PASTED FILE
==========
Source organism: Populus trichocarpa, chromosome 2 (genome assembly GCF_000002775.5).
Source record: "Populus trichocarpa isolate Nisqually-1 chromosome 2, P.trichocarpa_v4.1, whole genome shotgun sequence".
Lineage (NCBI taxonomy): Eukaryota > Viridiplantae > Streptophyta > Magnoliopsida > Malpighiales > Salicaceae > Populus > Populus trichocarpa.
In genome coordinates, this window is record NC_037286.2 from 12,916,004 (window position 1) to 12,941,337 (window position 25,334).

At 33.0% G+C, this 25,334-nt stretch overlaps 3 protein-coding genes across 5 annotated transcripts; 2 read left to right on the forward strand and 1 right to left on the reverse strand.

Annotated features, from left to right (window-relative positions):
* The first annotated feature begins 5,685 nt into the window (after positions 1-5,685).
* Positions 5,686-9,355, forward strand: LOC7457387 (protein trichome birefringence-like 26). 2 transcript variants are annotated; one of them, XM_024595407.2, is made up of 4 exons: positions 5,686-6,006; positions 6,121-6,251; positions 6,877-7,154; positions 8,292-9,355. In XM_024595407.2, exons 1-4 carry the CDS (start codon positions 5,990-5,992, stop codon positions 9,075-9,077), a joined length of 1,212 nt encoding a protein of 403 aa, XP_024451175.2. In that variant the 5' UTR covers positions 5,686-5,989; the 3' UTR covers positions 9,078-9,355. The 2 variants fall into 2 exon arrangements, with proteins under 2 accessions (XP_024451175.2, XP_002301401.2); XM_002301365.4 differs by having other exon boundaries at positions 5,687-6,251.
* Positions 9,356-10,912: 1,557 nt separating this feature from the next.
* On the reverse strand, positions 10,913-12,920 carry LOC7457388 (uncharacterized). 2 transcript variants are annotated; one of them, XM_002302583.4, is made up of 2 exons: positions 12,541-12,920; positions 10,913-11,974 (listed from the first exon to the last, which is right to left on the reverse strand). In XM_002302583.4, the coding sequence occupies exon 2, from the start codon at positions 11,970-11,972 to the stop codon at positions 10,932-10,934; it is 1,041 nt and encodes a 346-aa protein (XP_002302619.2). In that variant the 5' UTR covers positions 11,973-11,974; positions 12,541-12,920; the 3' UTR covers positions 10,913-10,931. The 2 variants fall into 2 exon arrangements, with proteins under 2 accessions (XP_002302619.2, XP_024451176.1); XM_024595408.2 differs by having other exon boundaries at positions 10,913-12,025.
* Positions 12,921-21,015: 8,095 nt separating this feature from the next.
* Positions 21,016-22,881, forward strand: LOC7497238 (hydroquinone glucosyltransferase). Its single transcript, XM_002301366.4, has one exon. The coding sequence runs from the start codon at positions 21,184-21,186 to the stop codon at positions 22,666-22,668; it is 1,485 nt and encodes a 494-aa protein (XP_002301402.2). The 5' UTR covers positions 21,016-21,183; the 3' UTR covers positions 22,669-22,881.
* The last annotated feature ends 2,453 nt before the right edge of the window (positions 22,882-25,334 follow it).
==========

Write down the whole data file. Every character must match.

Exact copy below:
Source organism: Populus trichocarpa, chromosome 2 (genome assembly GCF_000002775.5).
Source record: "Populus trichocarpa isolate Nisqually-1 chromosome 2, P.trichocarpa_v4.1, whole genome shotgun sequence".
Lineage (NCBI taxonomy): Eukaryota > Viridiplantae > Streptophyta > Magnoliopsida > Malpighiales > Salicaceae > Populus > Populus trichocarpa.
In genome coordinates, this window is record NC_037286.2 from 12,916,004 (window position 1) to 12,941,337 (window position 25,334).

At 33.0% G+C, this 25,334-nt stretch overlaps 3 protein-coding genes across 5 annotated transcripts; 2 read left to right on the forward strand and 1 right to left on the reverse strand.

Annotated features, from left to right (window-relative positions):
* The first annotated feature begins 5,685 nt into the window (after positions 1-5,685).
* Positions 5,686-9,355, forward strand: LOC7457387 (protein trichome birefringence-like 26). 2 transcript variants are annotated; one of them, XM_024595407.2, is made up of 4 exons: positions 5,686-6,006; positions 6,121-6,251; positions 6,877-7,154; positions 8,292-9,355. In XM_024595407.2, exons 1-4 carry the CDS (start codon positions 5,990-5,992, stop codon positions 9,075-9,077), a joined length of 1,212 nt encoding a protein of 403 aa, XP_024451175.2. In that variant the 5' UTR covers positions 5,686-5,989; the 3' UTR covers positions 9,078-9,355. The 2 variants fall into 2 exon arrangements, with proteins under 2 accessions (XP_024451175.2, XP_002301401.2); XM_002301365.4 differs by having other exon boundaries at positions 5,687-6,251.
* Positions 9,356-10,912: 1,557 nt separating this feature from the next.
* On the reverse strand, positions 10,913-12,920 carry LOC7457388 (uncharacterized). 2 transcript variants are annotated; one of them, XM_002302583.4, is made up of 2 exons: positions 12,541-12,920; positions 10,913-11,974 (listed from the first exon to the last, which is right to left on the reverse strand). In XM_002302583.4, the coding sequence occupies exon 2, from the start codon at positions 11,970-11,972 to the stop codon at positions 10,932-10,934; it is 1,041 nt and encodes a 346-aa protein (XP_002302619.2). In that variant the 5' UTR covers positions 11,973-11,974; positions 12,541-12,920; the 3' UTR covers positions 10,913-10,931. The 2 variants fall into 2 exon arrangements, with proteins under 2 accessions (XP_002302619.2, XP_024451176.1); XM_024595408.2 differs by having other exon boundaries at positions 10,913-12,025.
* Positions 12,921-21,015: 8,095 nt separating this feature from the next.
* Positions 21,016-22,881, forward strand: LOC7497238 (hydroquinone glucosyltransferase). Its single transcript, XM_002301366.4, has one exon. The coding sequence runs from the start codon at positions 21,184-21,186 to the stop codon at positions 22,666-22,668; it is 1,485 nt and encodes a 494-aa protein (XP_002301402.2). The 5' UTR covers positions 21,016-21,183; the 3' UTR covers positions 22,669-22,881.
* The last annotated feature ends 2,453 nt before the right edge of the window (positions 22,882-25,334 follow it).